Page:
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The Perfect Heresy: The Life and Death of the Cathars
 
 

The Perfect Heresy: The Life and Death of the Cathars [Kindle Edition]

Stephen O'Shea
4.5 out of 5 stars  See all reviews (44 customer reviews)

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Amazon Review

"The Cathars of Languedoc defy obscurity because their story has become legend", yet the Albigensian Crusade, sent to destroy them, is far less well known than the crusades to Palestine. Inspired by his travels in France, Canadian historian Stephen O'Shea's tale of this medieval sect and its destruction is empathetic, evocative and sometimes refreshingly witty. The book's recreations of the "medieval phantasmagoria" of siege warfare are superb at bringing the medieval world alive. Present from the 12th century to the first quarter of the 14th, Catharism was "a pacifist brand of Christianity embracing tolerance and poverty". Rejecting the authority of the Church, and clasping a series of unorthodox beliefs, it was considered "perfect heresy". Strong in the towns of southern France, Catharism was initially protected by the "tacit assent--or fecklessness--of its overlords". Nobles, monks, popes and kings star in this story of the "abattoir Christianity" of decades of conflict encompassing religious and secular motivation. Catharism was finally eliminated by the Inquisition whose operational methods are fascinatingly and clearly explained. A highly accessible text for non-specialists, The Perfect Heresy draws on modern scholarship and ancient manuscripts (detailed in the notes) of "chroniclers, commentators, inquisitors, clergymen, and lords". Given the resplendent narrative it's a shame that the meagre illustrations are of such poor reproductive quality. But maybe the book doesn't really need them. --Karen Tiley

Product Description

Eight hundred years ago, the Cathars, a group of heretical Christians from all walks of society, high and low, flourished in what is now the Languedoc in Southern France. Their subversive beliefs brought down on them the wrath of Popes and monarchs and provoked a brutal 'Crusade' against them. The final defeat of the Cathars was horrific with mass burnings of men, women and children in the village of Montaillou in the Pyrenees.


Product details

  • Format: Kindle Edition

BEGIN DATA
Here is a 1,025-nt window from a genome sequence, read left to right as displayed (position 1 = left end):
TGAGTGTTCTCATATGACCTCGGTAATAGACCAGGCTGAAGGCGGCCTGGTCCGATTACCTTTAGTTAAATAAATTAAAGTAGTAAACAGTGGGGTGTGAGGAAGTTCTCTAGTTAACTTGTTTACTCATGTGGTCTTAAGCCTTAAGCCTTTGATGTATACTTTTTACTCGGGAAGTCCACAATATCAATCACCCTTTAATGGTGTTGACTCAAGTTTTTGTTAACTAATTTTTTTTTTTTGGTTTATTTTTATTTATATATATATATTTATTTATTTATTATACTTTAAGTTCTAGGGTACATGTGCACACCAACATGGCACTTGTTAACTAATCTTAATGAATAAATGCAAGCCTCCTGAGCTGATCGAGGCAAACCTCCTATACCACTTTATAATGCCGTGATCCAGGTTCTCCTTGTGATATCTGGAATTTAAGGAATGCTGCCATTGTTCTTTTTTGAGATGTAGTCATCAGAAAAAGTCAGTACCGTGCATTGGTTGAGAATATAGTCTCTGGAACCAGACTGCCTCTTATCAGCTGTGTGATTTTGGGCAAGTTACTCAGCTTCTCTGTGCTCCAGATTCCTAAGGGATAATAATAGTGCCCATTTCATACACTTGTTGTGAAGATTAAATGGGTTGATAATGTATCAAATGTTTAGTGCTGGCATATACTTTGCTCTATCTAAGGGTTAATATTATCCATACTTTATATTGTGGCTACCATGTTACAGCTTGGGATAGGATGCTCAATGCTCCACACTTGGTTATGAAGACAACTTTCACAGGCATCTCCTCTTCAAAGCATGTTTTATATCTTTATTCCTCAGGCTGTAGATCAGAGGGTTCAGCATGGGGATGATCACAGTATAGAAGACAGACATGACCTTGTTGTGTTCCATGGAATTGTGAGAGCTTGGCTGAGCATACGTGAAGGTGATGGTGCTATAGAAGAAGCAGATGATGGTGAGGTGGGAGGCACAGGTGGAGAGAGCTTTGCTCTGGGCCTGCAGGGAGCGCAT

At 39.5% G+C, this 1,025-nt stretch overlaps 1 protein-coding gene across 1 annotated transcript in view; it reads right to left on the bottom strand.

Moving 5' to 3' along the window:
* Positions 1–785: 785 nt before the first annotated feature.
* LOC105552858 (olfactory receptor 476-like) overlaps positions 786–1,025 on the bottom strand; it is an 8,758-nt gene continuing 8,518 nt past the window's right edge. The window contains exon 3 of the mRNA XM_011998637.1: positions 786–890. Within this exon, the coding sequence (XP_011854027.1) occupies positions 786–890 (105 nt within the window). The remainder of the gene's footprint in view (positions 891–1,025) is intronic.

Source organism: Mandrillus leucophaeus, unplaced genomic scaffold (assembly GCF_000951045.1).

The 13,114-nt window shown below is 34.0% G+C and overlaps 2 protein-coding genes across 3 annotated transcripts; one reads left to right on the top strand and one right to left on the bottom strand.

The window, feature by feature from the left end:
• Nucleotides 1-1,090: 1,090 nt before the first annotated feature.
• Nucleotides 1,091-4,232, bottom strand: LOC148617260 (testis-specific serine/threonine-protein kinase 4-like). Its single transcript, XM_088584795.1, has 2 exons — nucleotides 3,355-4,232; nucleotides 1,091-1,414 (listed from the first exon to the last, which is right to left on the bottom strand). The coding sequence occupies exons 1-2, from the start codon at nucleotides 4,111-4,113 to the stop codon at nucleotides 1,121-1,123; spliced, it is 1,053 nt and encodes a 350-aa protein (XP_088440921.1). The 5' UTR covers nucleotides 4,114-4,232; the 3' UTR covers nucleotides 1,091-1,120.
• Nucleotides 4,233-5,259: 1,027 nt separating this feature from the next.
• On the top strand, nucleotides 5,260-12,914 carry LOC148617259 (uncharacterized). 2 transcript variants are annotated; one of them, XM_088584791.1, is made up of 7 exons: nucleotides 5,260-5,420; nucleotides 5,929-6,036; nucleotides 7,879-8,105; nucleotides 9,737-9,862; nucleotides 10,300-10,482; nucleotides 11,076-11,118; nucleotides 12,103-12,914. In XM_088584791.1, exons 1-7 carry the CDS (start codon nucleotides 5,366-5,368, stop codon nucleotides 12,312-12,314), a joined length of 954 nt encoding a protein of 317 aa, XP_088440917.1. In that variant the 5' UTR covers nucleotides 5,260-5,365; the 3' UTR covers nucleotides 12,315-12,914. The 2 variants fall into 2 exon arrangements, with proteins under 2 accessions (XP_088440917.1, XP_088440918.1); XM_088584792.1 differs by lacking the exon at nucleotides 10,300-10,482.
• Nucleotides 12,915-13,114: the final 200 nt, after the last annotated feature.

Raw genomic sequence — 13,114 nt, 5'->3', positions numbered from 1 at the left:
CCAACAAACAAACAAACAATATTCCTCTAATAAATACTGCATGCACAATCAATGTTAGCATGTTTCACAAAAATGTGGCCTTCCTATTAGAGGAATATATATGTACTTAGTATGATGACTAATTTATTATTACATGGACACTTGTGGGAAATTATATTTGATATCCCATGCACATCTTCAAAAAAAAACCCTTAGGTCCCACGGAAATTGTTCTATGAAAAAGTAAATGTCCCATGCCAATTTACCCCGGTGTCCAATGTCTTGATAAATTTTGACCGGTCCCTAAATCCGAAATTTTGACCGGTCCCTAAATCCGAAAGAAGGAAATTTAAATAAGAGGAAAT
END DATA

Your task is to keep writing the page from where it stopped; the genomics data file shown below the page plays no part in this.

• File Size: 1721 KB
  • Print Length: 272 pages
  • Publisher: Profile Books; Re-issue edition (26 May 2011)
  • Sold by: Amazon Media EU S.à r.l.
  • Language: English
  • ASIN: B0052RQFU0
  • Text-to-Speech: Enabled
  • X-Ray:
  • Average Customer Review: 4.5 out of 5 stars  See all reviews (44 customer reviews)
  • Amazon Bestsellers Rank: #91,422 Paid in Kindle Store (See Top 100 Paid in Kindle Store)
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Customer Reviews

Most Helpful Customer Reviews
49 of 49 people found the following review helpful
5.0 out of 5 stars A lively overview of the conflict 18 Mar 2005
Format:Paperback
This is a well written and lively introductory book covering the Albigensian crusade in Southern France (but not, as the title might suggest, the Cathar movement more generally). As with Jonathan Sumption's similar book "The Albigensian Crusade" it is an overview of the period, the personalities and the reasons for the crusade. It is well written, concentrates on history rather than myth (although it does touch briefly upon the myths that have later arisen) and does an excellent job of bringing the period and the people who lived in it to life.
Both this and Jonathan Sumption's book work very well as guides to this period of history, and in fairness either would make a good choice if you have an interest in this topic. My personal preference of the two was for this book as I found it somewhat fresher in tone and lighter in touch while still containing much the same level of information, it makes a surprisingly good holiday read whereas Jonathan Sumption's book has a slightly drier and more academic flavour. Ultimately though, both are good and both are well written, with this book being a little more accessible and Jonathan Sumption's book having better illustrative maps and plans.